Monday, 6 November 2006

Mufti Day

What do we think about the recent comments regarding women's clothing and its relation to rape from Sheik Taj el-Din al Hilaly?

This cartoon by Leunig (not always a fan, but occasionally he comes up with some interesting ones) is interesting viz notions of entrapment in clothing in general.

A few thoughts...some from some friends who have also had this discussion.

  1. That women's dress influences men's behaviour is not a new thing - Catholic school uniforms, nuns' habits, brethren scarves have all made statements about modesty and religion. But to make claims like Sheik's which assume that anything less than head to toe covering will lure men and trigger their hormones/lust seems seriously not only anachronistic but just silly. As my friend Alex pointed out, it also takes all control over the female aesthetic out of the hands of women, as it conflates beauty with sexiness, which is disempowering.

  2. "Irene Khan made some interesting comments about this issue to the effect that it was a red herring precisely because the experience of women in countries such as Afghanistan under the Taliban made it clear that sexual violence occurs whether or not women are completely covered. They are still women. Men who wish to attack them still can. That wish does not seem to be strongly empirically linked to what those women are wearing."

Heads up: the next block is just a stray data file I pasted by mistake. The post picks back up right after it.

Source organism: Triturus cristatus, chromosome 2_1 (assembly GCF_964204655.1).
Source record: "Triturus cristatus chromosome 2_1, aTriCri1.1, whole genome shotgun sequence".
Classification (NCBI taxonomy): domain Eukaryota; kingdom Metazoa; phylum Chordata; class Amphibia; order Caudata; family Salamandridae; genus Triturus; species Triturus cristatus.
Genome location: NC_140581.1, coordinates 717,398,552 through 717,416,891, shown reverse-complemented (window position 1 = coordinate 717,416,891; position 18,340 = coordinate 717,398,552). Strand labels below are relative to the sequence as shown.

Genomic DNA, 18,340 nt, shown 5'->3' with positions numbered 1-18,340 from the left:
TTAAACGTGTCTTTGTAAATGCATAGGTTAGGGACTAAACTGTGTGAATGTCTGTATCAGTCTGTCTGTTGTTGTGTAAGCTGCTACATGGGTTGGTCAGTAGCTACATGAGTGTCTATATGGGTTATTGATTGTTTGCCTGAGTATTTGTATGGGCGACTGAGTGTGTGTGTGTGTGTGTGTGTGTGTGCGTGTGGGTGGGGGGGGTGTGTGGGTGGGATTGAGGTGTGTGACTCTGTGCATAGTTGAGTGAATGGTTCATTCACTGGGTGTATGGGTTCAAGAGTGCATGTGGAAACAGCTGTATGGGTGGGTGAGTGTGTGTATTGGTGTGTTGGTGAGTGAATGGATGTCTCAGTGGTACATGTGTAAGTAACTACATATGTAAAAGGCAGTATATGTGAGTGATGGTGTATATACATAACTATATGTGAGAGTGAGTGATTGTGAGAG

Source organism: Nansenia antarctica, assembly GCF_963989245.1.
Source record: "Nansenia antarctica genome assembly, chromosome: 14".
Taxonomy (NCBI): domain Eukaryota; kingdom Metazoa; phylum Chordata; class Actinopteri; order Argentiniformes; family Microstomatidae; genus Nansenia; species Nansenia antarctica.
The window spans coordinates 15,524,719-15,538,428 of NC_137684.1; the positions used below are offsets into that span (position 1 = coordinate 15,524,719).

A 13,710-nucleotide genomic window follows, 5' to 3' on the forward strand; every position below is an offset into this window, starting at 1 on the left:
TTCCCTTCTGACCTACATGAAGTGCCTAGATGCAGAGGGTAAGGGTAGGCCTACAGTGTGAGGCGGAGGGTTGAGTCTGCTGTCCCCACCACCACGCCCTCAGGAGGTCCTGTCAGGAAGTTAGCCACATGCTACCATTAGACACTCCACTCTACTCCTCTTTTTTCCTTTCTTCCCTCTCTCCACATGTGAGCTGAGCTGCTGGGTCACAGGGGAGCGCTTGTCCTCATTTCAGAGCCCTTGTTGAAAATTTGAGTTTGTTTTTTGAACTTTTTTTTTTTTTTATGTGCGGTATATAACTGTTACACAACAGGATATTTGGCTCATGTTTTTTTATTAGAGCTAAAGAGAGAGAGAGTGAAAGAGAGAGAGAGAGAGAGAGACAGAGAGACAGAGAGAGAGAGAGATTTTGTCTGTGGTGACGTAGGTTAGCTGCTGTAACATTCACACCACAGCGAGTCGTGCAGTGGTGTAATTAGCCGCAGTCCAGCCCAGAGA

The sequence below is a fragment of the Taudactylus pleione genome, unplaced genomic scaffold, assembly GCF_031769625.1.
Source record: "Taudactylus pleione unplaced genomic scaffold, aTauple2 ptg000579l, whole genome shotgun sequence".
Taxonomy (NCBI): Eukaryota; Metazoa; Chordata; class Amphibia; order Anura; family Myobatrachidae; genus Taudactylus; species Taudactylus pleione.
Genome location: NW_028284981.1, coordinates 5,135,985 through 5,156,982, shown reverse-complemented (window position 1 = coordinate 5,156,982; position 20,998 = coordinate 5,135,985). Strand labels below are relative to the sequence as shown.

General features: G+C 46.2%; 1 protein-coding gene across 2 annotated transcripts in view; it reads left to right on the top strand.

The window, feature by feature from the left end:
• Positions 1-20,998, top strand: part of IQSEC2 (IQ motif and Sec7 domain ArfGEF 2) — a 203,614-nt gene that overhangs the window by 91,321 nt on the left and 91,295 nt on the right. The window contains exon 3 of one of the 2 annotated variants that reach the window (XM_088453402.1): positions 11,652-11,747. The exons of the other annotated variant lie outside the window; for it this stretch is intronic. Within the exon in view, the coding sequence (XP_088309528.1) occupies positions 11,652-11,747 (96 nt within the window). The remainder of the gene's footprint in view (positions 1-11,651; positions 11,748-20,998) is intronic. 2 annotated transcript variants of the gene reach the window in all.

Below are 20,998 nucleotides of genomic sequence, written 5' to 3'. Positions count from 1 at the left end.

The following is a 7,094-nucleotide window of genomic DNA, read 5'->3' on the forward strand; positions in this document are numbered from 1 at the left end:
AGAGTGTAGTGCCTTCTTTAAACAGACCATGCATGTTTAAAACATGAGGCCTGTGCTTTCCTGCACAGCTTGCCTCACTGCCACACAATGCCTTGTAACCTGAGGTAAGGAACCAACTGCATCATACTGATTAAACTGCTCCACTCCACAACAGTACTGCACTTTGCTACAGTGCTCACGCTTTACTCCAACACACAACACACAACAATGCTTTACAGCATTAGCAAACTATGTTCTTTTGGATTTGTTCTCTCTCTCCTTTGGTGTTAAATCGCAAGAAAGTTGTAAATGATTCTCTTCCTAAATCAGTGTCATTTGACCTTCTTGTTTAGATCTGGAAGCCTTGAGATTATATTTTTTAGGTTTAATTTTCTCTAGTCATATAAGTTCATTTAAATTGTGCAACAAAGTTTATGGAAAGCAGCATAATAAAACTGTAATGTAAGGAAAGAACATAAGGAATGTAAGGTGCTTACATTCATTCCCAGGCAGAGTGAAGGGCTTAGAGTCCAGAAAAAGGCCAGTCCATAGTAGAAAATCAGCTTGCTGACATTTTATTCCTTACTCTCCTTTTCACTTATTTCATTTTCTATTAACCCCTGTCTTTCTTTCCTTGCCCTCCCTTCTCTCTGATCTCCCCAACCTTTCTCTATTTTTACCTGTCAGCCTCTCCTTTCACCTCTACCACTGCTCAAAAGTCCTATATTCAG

wikipedia entry

  3. Or really, is the issue more broadly nothing to do with the fact that a contorvsersial Mufti has outrageous views, but that these same outrageous views* when expressed by others aren't given the same degree of public outrage and mortification? (e.g. the rape case in Italy (requires access) which claimed a women wearing jeans must have consented, as jeans are hard to take off )
Some fabulous puns that came out of the discussion:

  • Am I a wolf in sheik's clothing?
  • Is this the pot calling the mufti crap?
  • My! You look sheik.

1 comment:

R Ko said...

I think rape is an awful crime.

I think the Law was set up based on lots of WLD assumptions about people, and judges have tried to reflect circumstances through exercise of discretion in conviction and sentencing.

I think the exercise of that discretion goes through the lens of the section of society that judges represent, and that this lens has not been clear enough and the section not representative enough.

I think that it's one thing for a women to be aware of the risks of sexuality in society, and another to take those risks into account when dealing with a rapist after he's committed a crime.

I think the political language of rape is fraught.

I think improving society's behavioural standards is worthwhile, slow, difficult and not all that related to what goes on in the courts or parliament.